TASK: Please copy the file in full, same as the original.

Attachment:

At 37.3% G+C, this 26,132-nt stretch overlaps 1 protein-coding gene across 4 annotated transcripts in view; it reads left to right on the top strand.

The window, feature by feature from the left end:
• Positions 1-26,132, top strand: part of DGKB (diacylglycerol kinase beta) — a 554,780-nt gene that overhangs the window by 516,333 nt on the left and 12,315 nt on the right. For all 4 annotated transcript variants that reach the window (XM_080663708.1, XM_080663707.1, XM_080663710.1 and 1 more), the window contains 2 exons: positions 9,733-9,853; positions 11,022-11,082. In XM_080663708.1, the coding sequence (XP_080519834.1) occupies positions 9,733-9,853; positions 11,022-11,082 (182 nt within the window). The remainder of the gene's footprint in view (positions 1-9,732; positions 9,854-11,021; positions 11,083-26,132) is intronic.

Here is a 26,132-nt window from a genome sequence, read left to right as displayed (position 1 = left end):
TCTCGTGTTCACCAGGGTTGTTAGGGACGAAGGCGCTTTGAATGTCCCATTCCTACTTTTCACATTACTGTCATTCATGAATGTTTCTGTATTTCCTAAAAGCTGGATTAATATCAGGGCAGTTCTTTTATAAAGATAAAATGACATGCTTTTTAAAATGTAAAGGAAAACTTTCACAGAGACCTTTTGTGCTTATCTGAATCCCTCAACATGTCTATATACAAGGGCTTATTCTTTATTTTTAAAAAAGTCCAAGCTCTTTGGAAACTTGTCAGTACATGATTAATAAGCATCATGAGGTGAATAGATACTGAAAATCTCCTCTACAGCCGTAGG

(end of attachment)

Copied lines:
At 37.3% G+C, this 26,132-nt stretch overlaps 1 protein-coding gene across 4 annotated transcripts in view; it reads left to right on the top strand.

The window, feature by feature from the left end:
• Positions 1-26,132, top strand: part of DGKB (diacylglycerol kinase beta) — a 554,780-nt gene that overhangs the window by 516,333 nt on the left and 12,315 nt on the right. For all 4 annotated transcript variants that reach the window (XM_080663708.1, XM_080663707.1, XM_080663710.1 and 1 more), the window contains 2 exons: positions 9,733-9,853; positions 11,022-11,082. In XM_080663708.1, the coding sequence (XP_080519834.1) occupies positions 9,733-9,853; positions 11,022-11,082 (182 nt within the window). The remainder of the gene's footprint in view (positions 1-9,732; positions 9,854-11,021; positions 11,083-26,132) is intronic.

Here is a 26,132-nt window from a genome sequence, read left to right as displayed (position 1 = left end):
TCTCGTGTTCACCAGGGTTGTTAGGGACGAAGGCGCTTTGAATGTCCCATTCCTACTTTTCACATTACTGTCATTCATGAATGTTTCTGTATTTCCTAAAAGCTGGATTAATATCAGGGCAGTTCTTTTATAAAGATAAAATGACATGCTTTTTAAAATGTAAAGGAAAACTTTCACAGAGACCTTTTGTGCTTATCTGAATCCCTCAACATGTCTATATACAAGGGCTTATTCTTTATTTTTAAAAAAGTCCAAGCTCTTTGGAAACTTGTCAGTACATGATTAATAAGCATCATGAGGTGAATAGATACTGAAAATCTCCTCTACAGCCGTAGG